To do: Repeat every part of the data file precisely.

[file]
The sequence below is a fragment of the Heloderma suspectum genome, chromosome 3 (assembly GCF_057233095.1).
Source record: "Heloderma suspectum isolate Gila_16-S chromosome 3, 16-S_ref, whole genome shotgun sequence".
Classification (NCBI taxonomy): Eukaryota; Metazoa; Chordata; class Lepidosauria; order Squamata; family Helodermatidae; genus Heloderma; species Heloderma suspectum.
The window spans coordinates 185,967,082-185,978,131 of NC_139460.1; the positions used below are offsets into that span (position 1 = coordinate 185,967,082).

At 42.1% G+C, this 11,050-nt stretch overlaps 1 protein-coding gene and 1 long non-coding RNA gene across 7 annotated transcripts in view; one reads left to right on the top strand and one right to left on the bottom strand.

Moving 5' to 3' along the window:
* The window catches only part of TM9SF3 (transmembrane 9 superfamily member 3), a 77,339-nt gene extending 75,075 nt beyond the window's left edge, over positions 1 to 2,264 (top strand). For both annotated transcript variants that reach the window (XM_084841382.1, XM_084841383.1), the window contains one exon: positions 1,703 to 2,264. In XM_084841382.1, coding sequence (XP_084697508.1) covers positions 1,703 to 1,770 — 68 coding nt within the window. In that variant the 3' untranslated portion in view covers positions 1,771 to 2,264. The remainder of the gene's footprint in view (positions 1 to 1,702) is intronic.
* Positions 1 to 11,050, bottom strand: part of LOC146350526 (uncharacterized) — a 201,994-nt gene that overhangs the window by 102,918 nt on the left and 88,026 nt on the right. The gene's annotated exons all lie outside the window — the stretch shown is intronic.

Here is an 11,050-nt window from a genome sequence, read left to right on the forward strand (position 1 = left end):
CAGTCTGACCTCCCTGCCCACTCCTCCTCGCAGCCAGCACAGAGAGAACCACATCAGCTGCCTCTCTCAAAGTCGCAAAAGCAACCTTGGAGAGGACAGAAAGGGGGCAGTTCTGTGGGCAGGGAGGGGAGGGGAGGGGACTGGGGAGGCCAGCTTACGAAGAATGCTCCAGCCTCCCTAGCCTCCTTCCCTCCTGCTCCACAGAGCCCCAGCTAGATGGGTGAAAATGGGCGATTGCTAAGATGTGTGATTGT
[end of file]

The sequence below is a fragment of the Heloderma suspectum genome, chromosome 3 (assembly GCF_057233095.1).
Source record: "Heloderma suspectum isolate Gila_16-S chromosome 3, 16-S_ref, whole genome shotgun sequence".
Classification (NCBI taxonomy): Eukaryota; Metazoa; Chordata; class Lepidosauria; order Squamata; family Helodermatidae; genus Heloderma; species Heloderma suspectum.
The window spans coordinates 185,967,082-185,978,131 of NC_139460.1; the positions used below are offsets into that span (position 1 = coordinate 185,967,082).

At 42.1% G+C, this 11,050-nt stretch overlaps 1 protein-coding gene and 1 long non-coding RNA gene across 7 annotated transcripts in view; one reads left to right on the top strand and one right to left on the bottom strand.

Moving 5' to 3' along the window:
* The window catches only part of TM9SF3 (transmembrane 9 superfamily member 3), a 77,339-nt gene extending 75,075 nt beyond the window's left edge, over positions 1 to 2,264 (top strand). For both annotated transcript variants that reach the window (XM_084841382.1, XM_084841383.1), the window contains one exon: positions 1,703 to 2,264. In XM_084841382.1, coding sequence (XP_084697508.1) covers positions 1,703 to 1,770 — 68 coding nt within the window. In that variant the 3' untranslated portion in view covers positions 1,771 to 2,264. The remainder of the gene's footprint in view (positions 1 to 1,702) is intronic.
* Positions 1 to 11,050, bottom strand: part of LOC146350526 (uncharacterized) — a 201,994-nt gene that overhangs the window by 102,918 nt on the left and 88,026 nt on the right. The gene's annotated exons all lie outside the window — the stretch shown is intronic.

Here is an 11,050-nt window from a genome sequence, read left to right on the forward strand (position 1 = left end):
CAGTCTGACCTCCCTGCCCACTCCTCCTCGCAGCCAGCACAGAGAGAACCACATCAGCTGCCTCTCTCAAAGTCGCAAAAGCAACCTTGGAGAGGACAGAAAGGGGGCAGTTCTGTGGGCAGGGAGGGGAGGGGAGGGGACTGGGGAGGCCAGCTTACGAAGAATGCTCCAGCCTCCCTAGCCTCCTTCCCTCCTGCTCCACAGAGCCCCAGCTAGATGGGTGAAAATGGGCGATTGCTAAGATGTGTGATTGT